While the rusty nail does not directly cause tetanus, there is, nevertheless, some connection. Because the rusty nail has been outside for some time, it is in a place where anerobic bacteria can accumulate; added to this, the rough surface of rust provides a prime habitat for C tetani endospore to reside. Then, of course, the nail can puncture the skin and deliver the endospore to the wound. This occurrence explains why doctors often ask their patients if the nail they have stepped on is rusty. And, because there are no blood tests that can be used for tetanus, doctors usually recommend that people be vaccinated regularly against tetanus.
Tetanus, which used to be called lockjaw because of its symptoms, is not caused by rust. This disease is caused by a bacteria.
Some people might think tetanus is caused by rust because one of the ways people have often gotten the disease is by stepping on a rusty piece of metal and being stabbed. When I was young, some people referred to tetanus as "rusty nail disease."
However, what rally causes tetanus is a particular bacteria that is usually found in the soil or sometimes in the feces of animals.
Rust is a general term for red oxides,ocurred in reaction of iron with oxygen, which is happening in water presence or moisturized air.
Tetanus is an acute infectious disease, caused by anaerobic bacillus Clostridium tetani, and not by the rust. Is characterized by increased muscle tone and spasms caused by a toxin released by Clostridium tetani. Tetanus can occur at any age, existing in several clinical forms: generalized, localized and neonatal.
The disease is especially serious in newborns (neonatal tetanus).
Microbe is present in the environment, especially soil contaminated with animal manure. Under certain environmental conditions, spores can survive for several years and are resistant to various disinfectants and to 20 minutes boiling . Tetanus is not transmitted from person to person. The disease occurs due to infection of skin wounds (even in case of injuries, occurs when the tissue is low oxygenated) caused by a dirty object (nails, needles, scissors, splinter, earth, etc..) or animals bites .The infant can be infected at birth when the umbilical cord is cut with a non-sterile instrument.
Infection usually occurs sporadically and affect non-immune or partially immunized persons, being more frequent in rural areas, where they cultivate the soil and warm season.
Tetanus is often caused by an obligate anaerobic bacterium clostridium tetani. Infection generally occurs through wound contamination and often involves a cut or deep puncture wound. Tetanus is also called as lockjaw. It affects skeletal muscle, a type of striated muscle used in voluntary movement.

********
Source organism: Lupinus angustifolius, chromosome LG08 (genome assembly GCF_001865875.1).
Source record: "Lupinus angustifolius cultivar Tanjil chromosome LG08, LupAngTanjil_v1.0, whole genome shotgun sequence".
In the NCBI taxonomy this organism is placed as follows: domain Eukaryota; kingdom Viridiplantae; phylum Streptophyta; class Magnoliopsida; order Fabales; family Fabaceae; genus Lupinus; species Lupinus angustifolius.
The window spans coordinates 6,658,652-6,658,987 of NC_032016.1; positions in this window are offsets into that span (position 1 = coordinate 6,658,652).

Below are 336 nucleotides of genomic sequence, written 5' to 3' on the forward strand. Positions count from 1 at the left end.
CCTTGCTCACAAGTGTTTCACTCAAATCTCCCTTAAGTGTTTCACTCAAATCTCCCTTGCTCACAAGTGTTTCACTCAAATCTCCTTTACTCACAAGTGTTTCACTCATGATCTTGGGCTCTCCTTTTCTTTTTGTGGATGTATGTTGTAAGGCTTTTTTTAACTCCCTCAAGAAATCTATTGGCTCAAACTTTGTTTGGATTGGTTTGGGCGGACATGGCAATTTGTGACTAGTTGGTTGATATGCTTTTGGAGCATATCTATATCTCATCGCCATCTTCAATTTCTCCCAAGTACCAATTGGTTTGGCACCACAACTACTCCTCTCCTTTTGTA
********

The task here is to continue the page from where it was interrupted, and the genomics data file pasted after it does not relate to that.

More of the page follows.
Yes it is also associated with rust, especially by rusty nails. Objects that accumulate rust are often found outdoors, or in places that harbor anaerobic bacteria, but the rust itself does not cause tetanus nor does it contain more C. tetani bacteria. The rough surface of rusty metal merely provides a prime habitat for a C. tetani endospore to reside. Because C. tetani is an anaerobic bacterium, it and its endospores survive well in an environment that lacks oxygen.
Rust by itself does not cause tetanus. However the chances of a rusty object being infected with germs or toxins are, in general, much higher than a object that is not rusty because it is regularly cleaned and cared for.Also rusting of objects frequently makes their smooth surface rough making it easier for harmful toxins to stick to these rusted area and resist cleaning.
In this way rusted objects are more likely to carry not just tetanus infections, but many others, which ale likely to thrive in dirt and filth with which rusty objects generally come in contact. However, a person hurt by a rusty object is usually given anti-tetanus injection only because of the seriousness of the disease and the much greater difficulty in treatment once tetanus is allowed to develop.
Tetanus is often associated with rust, especially rusty nails. Objects that accumulate rust are often found outdoors, or in places that harbour anaerobic bacteria, but the rust itself does not cause tetanus nor does it contain more C. tetani bacteria.
Many people associate tetanus with rusty nails and other dirty objects, but any wound can be a source.
Less common ways of getting tetanus are animal scratches and bites, surgical wounds, dental work, and therapeutic abortion.
Infection can be prevented by proper immunization and by post-exposure prophylaxis